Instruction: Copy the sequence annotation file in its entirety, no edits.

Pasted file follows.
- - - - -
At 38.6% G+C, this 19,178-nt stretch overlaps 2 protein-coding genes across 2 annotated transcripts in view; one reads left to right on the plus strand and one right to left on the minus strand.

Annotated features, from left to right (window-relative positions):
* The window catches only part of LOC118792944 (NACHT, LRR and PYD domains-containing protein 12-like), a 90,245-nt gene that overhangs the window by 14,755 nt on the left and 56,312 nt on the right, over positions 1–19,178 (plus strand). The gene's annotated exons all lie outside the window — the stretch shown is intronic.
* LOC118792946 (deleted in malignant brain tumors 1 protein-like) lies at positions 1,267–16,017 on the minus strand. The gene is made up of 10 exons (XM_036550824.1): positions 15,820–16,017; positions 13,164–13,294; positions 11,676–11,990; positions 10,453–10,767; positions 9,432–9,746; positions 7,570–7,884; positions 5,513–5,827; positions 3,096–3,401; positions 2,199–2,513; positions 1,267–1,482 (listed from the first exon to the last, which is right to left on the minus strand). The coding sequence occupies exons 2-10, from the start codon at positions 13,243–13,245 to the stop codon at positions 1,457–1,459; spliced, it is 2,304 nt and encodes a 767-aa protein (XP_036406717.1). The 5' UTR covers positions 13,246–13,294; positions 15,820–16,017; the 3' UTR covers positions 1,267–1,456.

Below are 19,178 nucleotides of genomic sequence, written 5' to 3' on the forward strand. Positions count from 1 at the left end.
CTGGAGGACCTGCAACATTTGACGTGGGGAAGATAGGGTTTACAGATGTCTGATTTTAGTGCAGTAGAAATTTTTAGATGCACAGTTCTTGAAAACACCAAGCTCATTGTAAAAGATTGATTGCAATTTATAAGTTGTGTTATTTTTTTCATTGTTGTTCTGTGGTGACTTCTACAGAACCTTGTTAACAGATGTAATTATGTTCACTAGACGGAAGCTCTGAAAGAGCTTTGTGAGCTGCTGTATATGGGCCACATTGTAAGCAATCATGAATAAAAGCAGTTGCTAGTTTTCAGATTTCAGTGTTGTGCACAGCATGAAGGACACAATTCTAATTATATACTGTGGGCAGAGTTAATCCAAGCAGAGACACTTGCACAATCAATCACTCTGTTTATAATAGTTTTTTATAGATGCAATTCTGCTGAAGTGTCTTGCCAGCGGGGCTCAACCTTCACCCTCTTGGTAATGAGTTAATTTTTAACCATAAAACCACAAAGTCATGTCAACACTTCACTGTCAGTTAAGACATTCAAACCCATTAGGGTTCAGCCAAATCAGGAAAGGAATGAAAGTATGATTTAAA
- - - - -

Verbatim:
At 38.6% G+C, this 19,178-nt stretch overlaps 2 protein-coding genes across 2 annotated transcripts in view; one reads left to right on the plus strand and one right to left on the minus strand.

Annotated features, from left to right (window-relative positions):
* The window catches only part of LOC118792944 (NACHT, LRR and PYD domains-containing protein 12-like), a 90,245-nt gene that overhangs the window by 14,755 nt on the left and 56,312 nt on the right, over positions 1–19,178 (plus strand). The gene's annotated exons all lie outside the window — the stretch shown is intronic.
* LOC118792946 (deleted in malignant brain tumors 1 protein-like) lies at positions 1,267–16,017 on the minus strand. The gene is made up of 10 exons (XM_036550824.1): positions 15,820–16,017; positions 13,164–13,294; positions 11,676–11,990; positions 10,453–10,767; positions 9,432–9,746; positions 7,570–7,884; positions 5,513–5,827; positions 3,096–3,401; positions 2,199–2,513; positions 1,267–1,482 (listed from the first exon to the last, which is right to left on the minus strand). The coding sequence occupies exons 2-10, from the start codon at positions 13,243–13,245 to the stop codon at positions 1,457–1,459; spliced, it is 2,304 nt and encodes a 767-aa protein (XP_036406717.1). The 5' UTR covers positions 13,246–13,294; positions 15,820–16,017; the 3' UTR covers positions 1,267–1,456.

Below are 19,178 nucleotides of genomic sequence, written 5' to 3' on the forward strand. Positions count from 1 at the left end.
CTGGAGGACCTGCAACATTTGACGTGGGGAAGATAGGGTTTACAGATGTCTGATTTTAGTGCAGTAGAAATTTTTAGATGCACAGTTCTTGAAAACACCAAGCTCATTGTAAAAGATTGATTGCAATTTATAAGTTGTGTTATTTTTTTCATTGTTGTTCTGTGGTGACTTCTACAGAACCTTGTTAACAGATGTAATTATGTTCACTAGACGGAAGCTCTGAAAGAGCTTTGTGAGCTGCTGTATATGGGCCACATTGTAAGCAATCATGAATAAAAGCAGTTGCTAGTTTTCAGATTTCAGTGTTGTGCACAGCATGAAGGACACAATTCTAATTATATACTGTGGGCAGAGTTAATCCAAGCAGAGACACTTGCACAATCAATCACTCTGTTTATAATAGTTTTTTATAGATGCAATTCTGCTGAAGTGTCTTGCCAGCGGGGCTCAACCTTCACCCTCTTGGTAATGAGTTAATTTTTAACCATAAAACCACAAAGTCATGTCAACACTTCACTGTCAGTTAAGACATTCAAACCCATTAGGGTTCAGCCAAATCAGGAAAGGAATGAAAGTATGATTTAAA